Winnipeg’s second street census expects a number upwards of 1,400 when volunteers take to the streets this April to tally the city’s homeless population.
The first time the survey took place was Oct. 25, 2015, when roughly 300 people gave their time to help count the number of individuals without a stable place to live.
They found more than 1,400 people lived on the street and expect that number to rise this year, in part due to better surveying techniques.
“Because it’s only the second one, we’re probably going to see an increase and it will be hard to decide if that increase is because our methodology is better — because it will be better, because we learned a lot from the first one — or because the numbers have gone up,” Christina Maes Nino, with the Social Planning Council of Winnipeg, said.
Jolene Wilson said it will likely be a combination of both.
“[That number] has absolutely gone up,” she said.
She would know.
Wilson spent 15 years living on the streets of Winnipeg, and now works for the West Central Women’s Resource Centre.
She had been securely housed for a few years the last time the census took place, and said it’s a valuable way of learning more about the people who are homeless so resources can be better geared towards helping the vulnerable.
“It’s really, really, really important to me that we find a way to fill these gaps,” Wilson said. “I don’t believe that anybody should spend 15 years — I don’t believe that anybody should spend 15 minutes — without a home.”
For her, it was the West Central Women’s Resource Centre that pulled her out of homelessness.
“They saw things in me that I couldn’t see. And that often happens — we lose pieces of ourselves, very important pieces of ourselves, when we’re out there,” Wilson said.
“We have to hide those pieces in order to survive.”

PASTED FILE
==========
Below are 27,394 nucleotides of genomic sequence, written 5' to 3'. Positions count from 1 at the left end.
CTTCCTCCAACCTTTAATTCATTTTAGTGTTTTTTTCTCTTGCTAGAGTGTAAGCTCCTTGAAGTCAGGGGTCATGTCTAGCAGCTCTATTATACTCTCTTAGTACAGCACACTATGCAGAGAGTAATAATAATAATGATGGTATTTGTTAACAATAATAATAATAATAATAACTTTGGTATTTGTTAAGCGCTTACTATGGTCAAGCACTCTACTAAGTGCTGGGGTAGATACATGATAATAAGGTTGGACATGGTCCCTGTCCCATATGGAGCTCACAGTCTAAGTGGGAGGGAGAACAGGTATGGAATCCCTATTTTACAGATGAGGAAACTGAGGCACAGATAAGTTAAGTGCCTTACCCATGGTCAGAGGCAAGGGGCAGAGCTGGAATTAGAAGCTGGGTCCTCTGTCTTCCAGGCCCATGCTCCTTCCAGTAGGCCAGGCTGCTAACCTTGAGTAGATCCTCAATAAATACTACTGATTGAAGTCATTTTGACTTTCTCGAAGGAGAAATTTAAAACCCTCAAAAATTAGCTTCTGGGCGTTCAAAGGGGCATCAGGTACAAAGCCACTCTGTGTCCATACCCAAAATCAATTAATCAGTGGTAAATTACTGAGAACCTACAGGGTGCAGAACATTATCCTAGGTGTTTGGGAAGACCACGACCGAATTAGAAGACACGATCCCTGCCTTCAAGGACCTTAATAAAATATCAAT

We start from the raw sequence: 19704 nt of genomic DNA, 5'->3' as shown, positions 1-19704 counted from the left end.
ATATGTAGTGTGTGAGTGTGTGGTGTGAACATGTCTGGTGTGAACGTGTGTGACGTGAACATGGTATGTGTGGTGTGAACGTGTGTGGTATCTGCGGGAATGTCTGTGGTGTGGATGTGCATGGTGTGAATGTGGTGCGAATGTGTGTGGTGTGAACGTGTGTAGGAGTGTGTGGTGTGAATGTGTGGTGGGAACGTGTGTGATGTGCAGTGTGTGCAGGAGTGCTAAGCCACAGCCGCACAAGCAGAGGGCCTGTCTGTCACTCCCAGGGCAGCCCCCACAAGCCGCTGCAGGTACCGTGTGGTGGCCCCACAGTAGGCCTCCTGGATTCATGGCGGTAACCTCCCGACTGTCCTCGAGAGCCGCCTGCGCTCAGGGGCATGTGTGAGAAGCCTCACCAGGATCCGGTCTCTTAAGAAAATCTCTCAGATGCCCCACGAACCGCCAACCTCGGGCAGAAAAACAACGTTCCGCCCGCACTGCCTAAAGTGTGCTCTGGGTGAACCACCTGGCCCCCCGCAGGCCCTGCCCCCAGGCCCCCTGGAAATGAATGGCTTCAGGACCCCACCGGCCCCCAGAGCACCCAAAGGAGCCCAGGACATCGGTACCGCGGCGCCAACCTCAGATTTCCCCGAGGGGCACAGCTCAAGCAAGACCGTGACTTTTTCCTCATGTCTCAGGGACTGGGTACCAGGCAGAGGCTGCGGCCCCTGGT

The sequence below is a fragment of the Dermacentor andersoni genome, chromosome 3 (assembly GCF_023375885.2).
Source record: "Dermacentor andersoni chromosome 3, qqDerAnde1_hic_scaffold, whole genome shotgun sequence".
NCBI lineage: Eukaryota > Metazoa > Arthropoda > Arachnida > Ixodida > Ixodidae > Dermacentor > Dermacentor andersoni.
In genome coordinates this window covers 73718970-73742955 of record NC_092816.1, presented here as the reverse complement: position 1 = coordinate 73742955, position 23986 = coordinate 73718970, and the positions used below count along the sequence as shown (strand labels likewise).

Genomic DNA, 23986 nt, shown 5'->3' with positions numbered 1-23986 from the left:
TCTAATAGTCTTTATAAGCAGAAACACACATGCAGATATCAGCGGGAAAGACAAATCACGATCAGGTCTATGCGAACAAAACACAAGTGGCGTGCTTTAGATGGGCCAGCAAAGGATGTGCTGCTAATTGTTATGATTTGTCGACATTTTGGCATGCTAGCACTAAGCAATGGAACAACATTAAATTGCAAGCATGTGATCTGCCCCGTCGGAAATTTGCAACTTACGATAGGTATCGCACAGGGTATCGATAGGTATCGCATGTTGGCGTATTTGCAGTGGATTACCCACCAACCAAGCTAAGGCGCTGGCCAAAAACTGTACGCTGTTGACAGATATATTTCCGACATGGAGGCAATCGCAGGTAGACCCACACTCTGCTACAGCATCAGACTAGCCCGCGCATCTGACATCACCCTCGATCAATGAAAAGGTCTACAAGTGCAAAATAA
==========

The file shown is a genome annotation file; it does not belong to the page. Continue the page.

“So going into West Central Women’s Resource Centre needing shampoo one day, somebody said ‘hey, you have a very great speaking voice and you have a story to tell, and we want to hear that story’. And ‘oh wow, now look at this skill and look at that skill’. They offered me programming and they offered me education and eventually offered me a job, so here I am today because of them.”
She said things could have turned out a lot worse, which is why she wants to take action now.
“On Wednesday, I took part in the tenth annual Missing and Murdered Indigenous Women and Girls March. I know that I could have easily been a face on one of those posters, rather than an advocate on the ground,” Wilson said.
She thinks it’s time to “stop hearing stories of people after they’re gone and start listening to those of the living, right here, right now.”
That’s what the census will be doing come April 18.
The initiative will receive $81,000 in government funding under the Homelessness Partnering Strategy. The City of Winnipeg will administer the census, with support provided by the Social Planning Council of Winnipeg along with more than 20 community partners.
Volunteers will spend 24 hours learning about Winnipeg’s homeless population to help with resource allocation.
According to Wilson, it’s this type of on-the-ground research that matters.
“If you haven’t experienced homelessness, you have absolutely no idea what it’s about, quite honestly,” she said. “It’s not enough to just go and spend a night on the street, because you’re sitting there and you know you have a bed to go home to. To me, that’s not enough — we need to listen to the voices that are out there. They need to be heard.”
It’s impossible to get the full picture of homelessness in Winnipeg, in part because some people hide to survive.
“One of the biggest challenges is we want to include folks who are experiencing hidden homelessness,” Maes Nino said. “We know invisibility is a survival strategy when people are homeless — being unseen is often really important for them. So we have to balance getting good data and people’s rights and dignity.”
“We know we’re missing folks and we have to be okay with that.”
Anyone wishing to volunteer for the street census can sign up online here.
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